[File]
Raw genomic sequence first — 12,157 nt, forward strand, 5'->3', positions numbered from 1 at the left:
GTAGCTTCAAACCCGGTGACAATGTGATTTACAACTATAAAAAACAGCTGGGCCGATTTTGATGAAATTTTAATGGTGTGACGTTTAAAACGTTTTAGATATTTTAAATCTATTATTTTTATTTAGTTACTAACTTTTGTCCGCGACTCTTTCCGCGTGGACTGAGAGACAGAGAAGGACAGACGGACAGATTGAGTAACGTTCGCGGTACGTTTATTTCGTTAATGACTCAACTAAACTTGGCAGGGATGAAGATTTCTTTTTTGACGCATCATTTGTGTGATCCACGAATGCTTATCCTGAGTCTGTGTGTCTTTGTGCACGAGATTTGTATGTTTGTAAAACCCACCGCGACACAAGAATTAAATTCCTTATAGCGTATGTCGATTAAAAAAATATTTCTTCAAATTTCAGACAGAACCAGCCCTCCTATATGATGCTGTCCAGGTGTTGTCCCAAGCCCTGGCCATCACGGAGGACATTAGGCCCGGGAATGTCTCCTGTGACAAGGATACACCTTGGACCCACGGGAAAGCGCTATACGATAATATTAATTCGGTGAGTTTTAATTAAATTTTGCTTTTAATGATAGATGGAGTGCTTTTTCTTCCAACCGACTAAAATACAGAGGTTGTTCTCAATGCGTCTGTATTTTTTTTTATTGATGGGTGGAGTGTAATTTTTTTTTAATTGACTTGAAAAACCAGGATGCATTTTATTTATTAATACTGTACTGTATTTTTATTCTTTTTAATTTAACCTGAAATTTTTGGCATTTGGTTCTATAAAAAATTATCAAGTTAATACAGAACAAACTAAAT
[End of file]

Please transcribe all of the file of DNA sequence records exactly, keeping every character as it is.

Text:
Raw genomic sequence first — 12,157 nt, forward strand, 5'->3', positions numbered from 1 at the left:
GTAGCTTCAAACCCGGTGACAATGTGATTTACAACTATAAAAAACAGCTGGGCCGATTTTGATGAAATTTTAATGGTGTGACGTTTAAAACGTTTTAGATATTTTAAATCTATTATTTTTATTTAGTTACTAACTTTTGTCCGCGACTCTTTCCGCGTGGACTGAGAGACAGAGAAGGACAGACGGACAGATTGAGTAACGTTCGCGGTACGTTTATTTCGTTAATGACTCAACTAAACTTGGCAGGGATGAAGATTTCTTTTTTGACGCATCATTTGTGTGATCCACGAATGCTTATCCTGAGTCTGTGTGTCTTTGTGCACGAGATTTGTATGTTTGTAAAACCCACCGCGACACAAGAATTAAATTCCTTATAGCGTATGTCGATTAAAAAAATATTTCTTCAAATTTCAGACAGAACCAGCCCTCCTATATGATGCTGTCCAGGTGTTGTCCCAAGCCCTGGCCATCACGGAGGACATTAGGCCCGGGAATGTCTCCTGTGACAAGGATACACCTTGGACCCACGGGAAAGCGCTATACGATAATATTAATTCGGTGAGTTTTAATTAAATTTTGCTTTTAATGATAGATGGAGTGCTTTTTCTTCCAACCGACTAAAATACAGAGGTTGTTCTCAATGCGTCTGTATTTTTTTTTATTGATGGGTGGAGTGTAATTTTTTTTTAATTGACTTGAAAAACCAGGATGCATTTTATTTATTAATACTGTACTGTATTTTTATTCTTTTTAATTTAACCTGAAATTTTTGGCATTTGGTTCTATAAAAAATTATCAAGTTAATACAGAACAAACTAAAT